Anyone heard from Edward Snowden recently?

Probably not. What we have heard about is the Syrian conflict, complete with the typical media coverage depicting all the badness that accompanies Middle-Eastern dictators and tyrants.

I've heard about Obama cancelling some trip to California so he can stay and lobby for war, while congressmen argue for and against intervention. Since Tuesday afternoon, I've been hearing about a tense agreement with Russia to see if we can get rid of the chemical weapons peacefully.

Don't get me wrong – the conflict in Syria is devastatingly important. Corpses of civilians are found daily in Syria, women and children are sexually mutilated, and whole families silently die from Sarin gas. I'm glad we're having a conversation about how we can help stop the slaughter — the lives of millions of victims and refugees are pleading for peace.

But man, has this war silenced the dissent.

Google Trends, which shows how often different terms are searched through the online search wizard, shows some hard evidence of the silence. Queries for 'Snowden' consistently outnumbered 'Syria' from the moment he was revealed until Obama said "bomb." Since then, the whistleblower has effectively disappeared from Google searches.

I don't want to fail to communicate the eeriness here. The White House first "confirmed" that Assad used chemical weapons almost three full months ago, on June 14. This revelation was in the midst of the NSA scandal, however, and hardly made national news.

Now the opposite is happening. On Sunday, the Guardian released documents revealing that all commercial-grade passwords, firewalls and encryption methods are useless against KEYSCORE, the agency's Internet spying program. This leak also revealed that the NSA is spying on corporations in addition to individuals.

Just yesterday, documents Snowden provided to Glenn Greenwald of the Guardian revealed that the NSA "routinely" shares Americans' data with Israel.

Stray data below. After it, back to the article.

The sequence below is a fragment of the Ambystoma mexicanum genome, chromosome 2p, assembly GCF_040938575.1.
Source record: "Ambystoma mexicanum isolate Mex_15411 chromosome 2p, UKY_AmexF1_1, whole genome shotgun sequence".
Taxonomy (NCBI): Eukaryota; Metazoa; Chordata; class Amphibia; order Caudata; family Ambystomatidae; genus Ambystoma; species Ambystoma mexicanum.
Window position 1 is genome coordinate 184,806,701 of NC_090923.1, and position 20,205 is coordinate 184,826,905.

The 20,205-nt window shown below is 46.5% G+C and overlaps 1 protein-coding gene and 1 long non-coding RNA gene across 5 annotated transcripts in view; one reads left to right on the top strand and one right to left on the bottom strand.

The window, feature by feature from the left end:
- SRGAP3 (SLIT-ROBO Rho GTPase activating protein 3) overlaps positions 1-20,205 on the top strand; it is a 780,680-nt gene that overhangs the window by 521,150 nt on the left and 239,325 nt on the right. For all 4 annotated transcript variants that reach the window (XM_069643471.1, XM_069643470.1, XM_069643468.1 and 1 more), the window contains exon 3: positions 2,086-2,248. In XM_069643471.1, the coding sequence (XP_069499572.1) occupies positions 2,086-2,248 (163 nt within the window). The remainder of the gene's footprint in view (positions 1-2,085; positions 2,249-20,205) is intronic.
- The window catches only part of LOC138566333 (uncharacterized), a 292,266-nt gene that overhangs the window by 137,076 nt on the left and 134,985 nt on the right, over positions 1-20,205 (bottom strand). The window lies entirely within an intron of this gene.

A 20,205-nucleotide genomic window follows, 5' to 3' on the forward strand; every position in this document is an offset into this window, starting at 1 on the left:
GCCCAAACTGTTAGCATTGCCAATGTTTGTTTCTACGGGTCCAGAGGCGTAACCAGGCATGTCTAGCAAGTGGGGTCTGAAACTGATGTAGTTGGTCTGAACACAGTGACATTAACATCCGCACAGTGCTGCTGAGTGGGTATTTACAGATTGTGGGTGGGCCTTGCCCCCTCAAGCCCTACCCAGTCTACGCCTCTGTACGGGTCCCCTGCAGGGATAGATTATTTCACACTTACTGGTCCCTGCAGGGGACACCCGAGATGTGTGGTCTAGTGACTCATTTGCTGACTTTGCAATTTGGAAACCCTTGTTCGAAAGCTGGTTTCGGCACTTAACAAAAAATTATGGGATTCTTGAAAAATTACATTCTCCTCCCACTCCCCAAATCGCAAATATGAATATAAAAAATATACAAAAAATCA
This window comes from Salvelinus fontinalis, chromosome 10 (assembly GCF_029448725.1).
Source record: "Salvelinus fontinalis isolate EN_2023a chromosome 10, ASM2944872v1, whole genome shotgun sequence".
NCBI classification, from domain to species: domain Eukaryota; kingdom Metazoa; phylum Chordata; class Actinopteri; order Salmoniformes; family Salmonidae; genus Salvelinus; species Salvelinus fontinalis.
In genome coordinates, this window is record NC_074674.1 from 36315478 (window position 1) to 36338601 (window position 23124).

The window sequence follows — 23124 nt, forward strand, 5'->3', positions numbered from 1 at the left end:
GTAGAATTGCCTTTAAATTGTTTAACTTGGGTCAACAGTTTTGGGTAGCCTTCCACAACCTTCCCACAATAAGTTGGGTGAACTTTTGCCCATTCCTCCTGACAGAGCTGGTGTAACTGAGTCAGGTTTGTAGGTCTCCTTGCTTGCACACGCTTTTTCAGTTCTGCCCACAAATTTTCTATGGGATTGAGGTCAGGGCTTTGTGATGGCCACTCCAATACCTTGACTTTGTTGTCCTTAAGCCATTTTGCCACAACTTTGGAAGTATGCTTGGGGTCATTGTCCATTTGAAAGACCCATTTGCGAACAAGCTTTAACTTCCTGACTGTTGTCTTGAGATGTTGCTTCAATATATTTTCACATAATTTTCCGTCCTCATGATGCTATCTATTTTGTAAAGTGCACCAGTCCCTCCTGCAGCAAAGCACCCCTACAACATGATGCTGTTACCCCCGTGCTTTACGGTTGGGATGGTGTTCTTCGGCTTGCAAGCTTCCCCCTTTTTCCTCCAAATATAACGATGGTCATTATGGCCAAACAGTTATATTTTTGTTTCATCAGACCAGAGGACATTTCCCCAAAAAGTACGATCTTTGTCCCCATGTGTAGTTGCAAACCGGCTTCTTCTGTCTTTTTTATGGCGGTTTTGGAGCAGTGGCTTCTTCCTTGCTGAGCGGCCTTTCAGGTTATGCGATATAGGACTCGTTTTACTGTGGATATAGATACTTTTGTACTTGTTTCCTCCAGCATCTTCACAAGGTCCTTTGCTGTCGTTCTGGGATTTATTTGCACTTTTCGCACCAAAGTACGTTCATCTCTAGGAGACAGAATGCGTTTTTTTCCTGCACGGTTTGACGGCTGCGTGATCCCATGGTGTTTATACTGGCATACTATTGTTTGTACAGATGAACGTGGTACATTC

These are egregious privacy violations, moving the NSA out of national defense claims into international espionage. Regardless, the conversation about these abuses has stalled.

After all, there's a war going on.

John F. Kennedy pointed out during his presidency that crisis is a two-pronged idea. He noted, "When written in Chinese, the word 'crisis' is composed of two characters. One represents danger and the other represents opportunity."

For the White House, this crisis represents an excellent opportunity. This debate is a way to escape the dissent arising over the failure of the White House to explain or respond to the privacy abuses of the NSA. It changes the conversation from "impeach Obama" to "bomb Syria."

Why is the conversation happening now? Heck, we confirmed the chemical weapons three months ago, and have known about them for almost a year. We knew that Assad's regime was murdering protesters and raping women by the thousands before the war even started.

But now the red line has been so conveniently crossed, and now it's time for America to do what America does best – join together like fingers in a stupid, blind fist so we can pummel the Middle East one more time.

What's the point of having nice, shiny, $1.5 million Tomahawk missiles if you can't shoot them at 'terrorists' every now and then?

Thinking of this war with Syria as a distraction also helps make sense of why Obama would make such a politically unwise move. Republicans nearly always disagree with Obama's policies, but the President has also alienated the Democratic core, which elected him on a platform of peace in the Middle East.

It's a lose-lose situation, politically. So why do it?

The reality is that the White House would only really lose if we kept thinking about the NSA.

This distraction explains why a President who has repeatedly argued for peace transformed into an adamant war hawk; why we suddenly threaten to take action on information we've had for months; why we're suddenly so concerned with a conflict that has raged for nearly two years and taken more than 100,000 lives.

Surely it's a matter of compassion, and ego, and money and international justice. But it's also a very convenient way to get the American people to stop focusing on the flaws in our own government.

And it's working very well.

Evan Ford is a junior in philosophy. He can be reached at eford6@utk.edu.